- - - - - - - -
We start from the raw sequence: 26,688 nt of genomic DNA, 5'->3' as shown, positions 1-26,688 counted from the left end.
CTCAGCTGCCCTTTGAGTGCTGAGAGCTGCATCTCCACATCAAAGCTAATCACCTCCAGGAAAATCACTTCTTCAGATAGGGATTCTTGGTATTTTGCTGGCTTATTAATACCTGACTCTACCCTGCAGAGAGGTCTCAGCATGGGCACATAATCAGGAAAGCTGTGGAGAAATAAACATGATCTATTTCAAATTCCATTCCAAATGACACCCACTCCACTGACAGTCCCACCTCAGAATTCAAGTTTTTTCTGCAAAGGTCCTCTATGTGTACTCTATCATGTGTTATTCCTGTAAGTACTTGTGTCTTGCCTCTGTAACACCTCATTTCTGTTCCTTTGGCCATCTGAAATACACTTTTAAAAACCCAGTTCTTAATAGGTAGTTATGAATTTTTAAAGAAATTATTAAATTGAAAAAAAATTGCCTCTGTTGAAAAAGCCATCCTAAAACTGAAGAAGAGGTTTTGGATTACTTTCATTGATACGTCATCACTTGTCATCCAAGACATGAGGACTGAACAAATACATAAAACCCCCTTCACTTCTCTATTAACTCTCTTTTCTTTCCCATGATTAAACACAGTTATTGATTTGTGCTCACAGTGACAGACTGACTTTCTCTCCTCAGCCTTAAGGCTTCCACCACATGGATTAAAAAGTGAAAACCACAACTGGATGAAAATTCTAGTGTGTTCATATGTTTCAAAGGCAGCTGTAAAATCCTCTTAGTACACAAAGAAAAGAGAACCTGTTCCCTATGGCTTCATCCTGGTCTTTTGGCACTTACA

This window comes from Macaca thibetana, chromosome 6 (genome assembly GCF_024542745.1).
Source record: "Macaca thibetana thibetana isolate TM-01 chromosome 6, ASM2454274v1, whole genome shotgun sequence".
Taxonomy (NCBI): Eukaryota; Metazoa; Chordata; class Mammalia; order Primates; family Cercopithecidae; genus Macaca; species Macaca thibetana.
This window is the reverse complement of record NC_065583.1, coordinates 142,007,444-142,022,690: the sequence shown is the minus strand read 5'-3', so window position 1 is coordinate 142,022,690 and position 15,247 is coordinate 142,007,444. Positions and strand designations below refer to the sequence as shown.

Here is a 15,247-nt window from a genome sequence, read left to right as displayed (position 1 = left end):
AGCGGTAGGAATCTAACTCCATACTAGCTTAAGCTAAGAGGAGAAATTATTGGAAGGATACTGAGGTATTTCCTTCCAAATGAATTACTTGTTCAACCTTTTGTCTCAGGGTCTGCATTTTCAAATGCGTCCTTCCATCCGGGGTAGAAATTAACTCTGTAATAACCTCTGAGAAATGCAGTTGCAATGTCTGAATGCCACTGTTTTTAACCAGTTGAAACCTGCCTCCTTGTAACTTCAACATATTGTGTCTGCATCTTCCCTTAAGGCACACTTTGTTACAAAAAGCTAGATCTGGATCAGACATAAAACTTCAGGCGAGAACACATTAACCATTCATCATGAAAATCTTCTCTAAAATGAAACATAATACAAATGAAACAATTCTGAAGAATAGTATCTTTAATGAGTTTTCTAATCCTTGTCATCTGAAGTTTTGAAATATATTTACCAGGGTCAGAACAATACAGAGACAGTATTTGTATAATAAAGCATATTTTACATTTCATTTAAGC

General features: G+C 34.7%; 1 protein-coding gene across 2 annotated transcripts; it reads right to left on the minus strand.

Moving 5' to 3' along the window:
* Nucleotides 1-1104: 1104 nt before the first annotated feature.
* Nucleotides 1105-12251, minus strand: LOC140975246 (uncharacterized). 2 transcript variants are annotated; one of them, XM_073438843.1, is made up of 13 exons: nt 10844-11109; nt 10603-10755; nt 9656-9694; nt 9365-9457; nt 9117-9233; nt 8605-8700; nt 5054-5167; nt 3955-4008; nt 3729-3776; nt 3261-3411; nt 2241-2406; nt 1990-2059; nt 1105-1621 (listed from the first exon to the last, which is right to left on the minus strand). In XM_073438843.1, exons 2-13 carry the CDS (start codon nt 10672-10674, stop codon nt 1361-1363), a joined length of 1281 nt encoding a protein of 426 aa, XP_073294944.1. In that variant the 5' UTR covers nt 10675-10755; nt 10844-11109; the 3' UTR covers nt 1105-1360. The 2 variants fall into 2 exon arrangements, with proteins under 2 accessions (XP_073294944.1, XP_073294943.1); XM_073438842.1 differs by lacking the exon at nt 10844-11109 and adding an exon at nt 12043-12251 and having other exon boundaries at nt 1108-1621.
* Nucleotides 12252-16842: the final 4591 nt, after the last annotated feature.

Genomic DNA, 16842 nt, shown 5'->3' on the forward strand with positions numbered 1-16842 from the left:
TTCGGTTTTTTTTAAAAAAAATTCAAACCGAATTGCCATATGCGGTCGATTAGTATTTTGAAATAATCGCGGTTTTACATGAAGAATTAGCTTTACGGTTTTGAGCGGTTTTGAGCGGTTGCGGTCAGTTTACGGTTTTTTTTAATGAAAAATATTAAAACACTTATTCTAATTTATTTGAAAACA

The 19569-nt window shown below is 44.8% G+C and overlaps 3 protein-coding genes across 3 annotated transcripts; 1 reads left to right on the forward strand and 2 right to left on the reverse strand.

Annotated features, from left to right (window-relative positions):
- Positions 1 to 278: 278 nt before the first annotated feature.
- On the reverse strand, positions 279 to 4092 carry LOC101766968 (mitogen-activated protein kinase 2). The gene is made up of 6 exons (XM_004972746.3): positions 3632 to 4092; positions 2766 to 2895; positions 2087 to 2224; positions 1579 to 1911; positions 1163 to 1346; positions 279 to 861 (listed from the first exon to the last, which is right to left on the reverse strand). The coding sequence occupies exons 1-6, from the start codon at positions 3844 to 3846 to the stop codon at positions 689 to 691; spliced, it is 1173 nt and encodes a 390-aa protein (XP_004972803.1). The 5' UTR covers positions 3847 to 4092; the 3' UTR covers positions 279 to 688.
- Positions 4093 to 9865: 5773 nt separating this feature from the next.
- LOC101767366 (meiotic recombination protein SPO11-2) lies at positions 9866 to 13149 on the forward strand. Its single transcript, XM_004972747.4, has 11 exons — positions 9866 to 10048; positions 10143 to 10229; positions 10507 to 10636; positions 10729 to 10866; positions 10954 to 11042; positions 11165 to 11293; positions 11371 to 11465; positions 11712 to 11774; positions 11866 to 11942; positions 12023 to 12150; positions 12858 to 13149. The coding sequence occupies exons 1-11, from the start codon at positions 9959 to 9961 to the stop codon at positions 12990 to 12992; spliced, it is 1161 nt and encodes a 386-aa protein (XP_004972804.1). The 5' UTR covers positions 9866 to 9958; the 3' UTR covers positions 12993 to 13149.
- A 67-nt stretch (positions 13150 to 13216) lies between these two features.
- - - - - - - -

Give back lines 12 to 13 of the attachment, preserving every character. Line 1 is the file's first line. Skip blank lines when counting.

* Nucleotides 1105-12251, minus strand: LOC140975246 (uncharacterized). 2 transcript variants are annotated; one of them, XM_073438843.1, is made up of 13 exons: nt 10844-11109; nt 10603-10755; nt 9656-9694; nt 9365-9457; nt 9117-9233; nt 8605-8700; nt 5054-5167; nt 3955-4008; nt 3729-3776; nt 3261-3411; nt 2241-2406; nt 1990-2059; nt 1105-1621 (listed from the first exon to the last, which is right to left on the minus strand). In XM_073438843.1, exons 2-13 carry the CDS (start codon nt 10672-10674, stop codon nt 1361-1363), a joined length of 1281 nt encoding a protein of 426 aa, XP_073294944.1. In that variant the 5' UTR covers nt 10675-10755; nt 10844-11109; the 3' UTR covers nt 1105-1360. The 2 variants fall into 2 exon arrangements, with proteins under 2 accessions (XP_073294944.1, XP_073294943.1); XM_073438842.1 differs by lacking the exon at nt 10844-11109 and adding an exon at nt 12043-12251 and having other exon boundaries at nt 1108-1621.
* Nucleotides 12252-16842: the final 4591 nt, after the last annotated feature.